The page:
Good day. I'm seeing a very odd - and potentially disturbing - behavior with Go on my iPad. Here's the scenario:
I have a solution that serves as the back end for a web site. Recently, I added some charts to the solution. For each chart, I have a container field in parallel (so I can use containerBridge.php to display the chart on the CWP page). I have an OnRecordLoad script trigger set to refresh the charts on a particular layout.
Okay, with that setup, it works pretty well on the FileMaker client. I was doing some updates of text fields on the layout with the triggers on my iPad day before yesterday, and when I exited the database, it started doing a "Compacting database, please wait" thing. Not being used to that, I hit the Home button without catching what I was doing. Oops. So I went back into Go and ... it was frozen. Forced it to quit, started it again, and it gave me this nasty message:
"The database (X) has been damaged and cannot be opened. Use the Recover command in the desktop client to recover the file."
So, I'm thinking I broke it by interrupting the Compact process. Go to a backup, say a few nasty things to myself for being stupid, and shrug over lost data. Move to yesterday, do it again. This time, we let the Compact process finish. Don't even exit Go, try to open the database and ... it still reports being damaged.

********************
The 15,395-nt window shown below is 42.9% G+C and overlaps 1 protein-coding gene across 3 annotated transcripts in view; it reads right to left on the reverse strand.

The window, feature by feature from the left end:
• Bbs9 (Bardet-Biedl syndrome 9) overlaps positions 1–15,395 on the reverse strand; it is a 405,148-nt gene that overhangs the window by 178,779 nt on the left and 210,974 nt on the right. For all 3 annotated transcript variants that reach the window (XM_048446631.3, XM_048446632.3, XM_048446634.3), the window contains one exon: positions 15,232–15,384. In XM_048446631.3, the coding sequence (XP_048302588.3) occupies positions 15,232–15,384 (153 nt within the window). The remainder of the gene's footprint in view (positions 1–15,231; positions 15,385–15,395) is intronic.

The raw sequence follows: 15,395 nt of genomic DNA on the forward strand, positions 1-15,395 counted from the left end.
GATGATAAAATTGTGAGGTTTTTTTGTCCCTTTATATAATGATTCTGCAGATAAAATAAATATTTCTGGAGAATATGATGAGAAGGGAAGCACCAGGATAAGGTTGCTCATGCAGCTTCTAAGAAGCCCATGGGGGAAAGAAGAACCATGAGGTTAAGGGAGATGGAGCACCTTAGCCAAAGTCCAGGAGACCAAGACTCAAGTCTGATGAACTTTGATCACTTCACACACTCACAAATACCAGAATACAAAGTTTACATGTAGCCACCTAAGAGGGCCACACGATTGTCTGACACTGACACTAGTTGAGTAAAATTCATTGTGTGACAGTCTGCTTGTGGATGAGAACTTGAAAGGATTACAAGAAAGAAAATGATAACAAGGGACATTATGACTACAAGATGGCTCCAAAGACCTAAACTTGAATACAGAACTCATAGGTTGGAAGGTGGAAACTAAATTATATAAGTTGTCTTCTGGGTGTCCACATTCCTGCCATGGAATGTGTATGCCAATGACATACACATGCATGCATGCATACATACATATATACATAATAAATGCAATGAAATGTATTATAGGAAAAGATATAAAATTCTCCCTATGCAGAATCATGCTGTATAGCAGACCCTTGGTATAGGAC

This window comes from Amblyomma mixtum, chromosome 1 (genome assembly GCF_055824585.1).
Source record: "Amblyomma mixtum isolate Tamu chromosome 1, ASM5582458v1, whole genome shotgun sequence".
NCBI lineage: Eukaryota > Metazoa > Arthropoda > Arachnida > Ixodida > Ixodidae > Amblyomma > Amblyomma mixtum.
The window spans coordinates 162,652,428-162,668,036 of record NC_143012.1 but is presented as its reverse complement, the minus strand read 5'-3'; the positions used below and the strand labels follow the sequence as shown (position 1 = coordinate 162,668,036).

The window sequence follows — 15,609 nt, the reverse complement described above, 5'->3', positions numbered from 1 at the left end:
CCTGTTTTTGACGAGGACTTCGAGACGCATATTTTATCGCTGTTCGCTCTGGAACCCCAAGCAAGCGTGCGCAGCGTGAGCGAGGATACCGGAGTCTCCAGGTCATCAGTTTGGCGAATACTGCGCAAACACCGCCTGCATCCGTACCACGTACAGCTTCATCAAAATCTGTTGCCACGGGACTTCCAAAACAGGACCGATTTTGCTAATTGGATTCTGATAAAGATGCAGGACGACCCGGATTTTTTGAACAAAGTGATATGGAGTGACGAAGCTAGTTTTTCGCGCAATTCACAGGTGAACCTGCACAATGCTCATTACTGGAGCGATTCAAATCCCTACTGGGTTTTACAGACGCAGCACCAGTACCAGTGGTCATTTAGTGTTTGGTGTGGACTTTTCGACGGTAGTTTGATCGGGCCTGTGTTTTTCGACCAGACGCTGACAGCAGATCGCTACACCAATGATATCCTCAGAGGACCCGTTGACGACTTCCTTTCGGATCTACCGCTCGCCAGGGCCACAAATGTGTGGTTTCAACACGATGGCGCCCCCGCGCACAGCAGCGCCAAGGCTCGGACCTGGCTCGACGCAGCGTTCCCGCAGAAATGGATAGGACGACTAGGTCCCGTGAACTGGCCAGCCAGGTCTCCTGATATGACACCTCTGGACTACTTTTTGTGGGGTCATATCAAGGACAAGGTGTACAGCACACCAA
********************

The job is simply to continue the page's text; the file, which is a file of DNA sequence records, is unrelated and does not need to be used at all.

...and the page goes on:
Go to the desktop client, and, lo and behold, it really is damaged. Run Recover, comes back saying the recovered copy is safe to use. The only thing the Recover did was remove one block that it says wasn't damaged, but ... we're still going to a backup.
This is weird. Running FM 12, Go 12, Mac OS 10 Snow Leopard. My update script basically sets a trigger field for an Evaluate that copies the chart object into the container (3 of them on this layout) using GetLayoutObjectAttribute.
Any ideas? Has anyone seen this behavior? For now, I'm just avoiding doing these triggers on the iPad, but if I'm doing something wrong, it'd be good to know. Or, if I've located something broken inside the Go engine, well, that'd be good to know too.